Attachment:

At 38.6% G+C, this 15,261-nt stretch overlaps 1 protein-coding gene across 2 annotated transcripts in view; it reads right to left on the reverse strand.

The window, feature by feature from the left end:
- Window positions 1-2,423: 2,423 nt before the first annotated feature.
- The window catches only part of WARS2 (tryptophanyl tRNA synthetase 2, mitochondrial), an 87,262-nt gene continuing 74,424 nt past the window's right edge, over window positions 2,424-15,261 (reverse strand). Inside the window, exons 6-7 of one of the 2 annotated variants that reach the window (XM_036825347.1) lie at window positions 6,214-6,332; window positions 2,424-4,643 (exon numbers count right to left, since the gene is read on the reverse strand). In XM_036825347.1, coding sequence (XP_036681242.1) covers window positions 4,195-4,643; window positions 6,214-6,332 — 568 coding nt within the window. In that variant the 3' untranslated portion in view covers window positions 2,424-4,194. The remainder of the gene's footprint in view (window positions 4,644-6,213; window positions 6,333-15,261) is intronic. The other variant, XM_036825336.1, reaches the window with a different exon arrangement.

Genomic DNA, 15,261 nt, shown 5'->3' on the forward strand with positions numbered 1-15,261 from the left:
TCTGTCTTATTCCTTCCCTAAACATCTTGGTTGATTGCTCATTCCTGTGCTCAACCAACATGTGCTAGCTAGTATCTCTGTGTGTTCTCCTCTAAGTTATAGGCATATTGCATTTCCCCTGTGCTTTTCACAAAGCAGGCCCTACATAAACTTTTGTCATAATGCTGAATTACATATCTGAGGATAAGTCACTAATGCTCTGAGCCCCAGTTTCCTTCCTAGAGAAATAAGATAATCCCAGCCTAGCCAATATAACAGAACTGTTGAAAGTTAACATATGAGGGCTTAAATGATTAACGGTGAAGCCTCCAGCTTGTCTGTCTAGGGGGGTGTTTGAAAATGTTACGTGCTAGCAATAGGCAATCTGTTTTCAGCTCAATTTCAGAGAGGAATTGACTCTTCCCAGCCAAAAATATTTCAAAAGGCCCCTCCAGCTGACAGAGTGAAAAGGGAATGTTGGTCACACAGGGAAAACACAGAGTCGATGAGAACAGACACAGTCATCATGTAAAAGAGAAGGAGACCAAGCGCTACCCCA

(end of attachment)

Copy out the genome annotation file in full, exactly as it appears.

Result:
At 38.6% G+C, this 15,261-nt stretch overlaps 1 protein-coding gene across 2 annotated transcripts in view; it reads right to left on the reverse strand.

The window, feature by feature from the left end:
- Window positions 1-2,423: 2,423 nt before the first annotated feature.
- The window catches only part of WARS2 (tryptophanyl tRNA synthetase 2, mitochondrial), an 87,262-nt gene continuing 74,424 nt past the window's right edge, over window positions 2,424-15,261 (reverse strand). Inside the window, exons 6-7 of one of the 2 annotated variants that reach the window (XM_036825347.1) lie at window positions 6,214-6,332; window positions 2,424-4,643 (exon numbers count right to left, since the gene is read on the reverse strand). In XM_036825347.1, coding sequence (XP_036681242.1) covers window positions 4,195-4,643; window positions 6,214-6,332 — 568 coding nt within the window. In that variant the 3' untranslated portion in view covers window positions 2,424-4,194. The remainder of the gene's footprint in view (window positions 4,644-6,213; window positions 6,333-15,261) is intronic. The other variant, XM_036825336.1, reaches the window with a different exon arrangement.

Genomic DNA, 15,261 nt, shown 5'->3' on the forward strand with positions numbered 1-15,261 from the left:
TCTGTCTTATTCCTTCCCTAAACATCTTGGTTGATTGCTCATTCCTGTGCTCAACCAACATGTGCTAGCTAGTATCTCTGTGTGTTCTCCTCTAAGTTATAGGCATATTGCATTTCCCCTGTGCTTTTCACAAAGCAGGCCCTACATAAACTTTTGTCATAATGCTGAATTACATATCTGAGGATAAGTCACTAATGCTCTGAGCCCCAGTTTCCTTCCTAGAGAAATAAGATAATCCCAGCCTAGCCAATATAACAGAACTGTTGAAAGTTAACATATGAGGGCTTAAATGATTAACGGTGAAGCCTCCAGCTTGTCTGTCTAGGGGGGTGTTTGAAAATGTTACGTGCTAGCAATAGGCAATCTGTTTTCAGCTCAATTTCAGAGAGGAATTGACTCTTCCCAGCCAAAAATATTTCAAAAGGCCCCTCCAGCTGACAGAGTGAAAAGGGAATGTTGGTCACACAGGGAAAACACAGAGTCGATGAGAACAGACACAGTCATCATGTAAAAGAGAAGGAGACCAAGCGCTACCCCA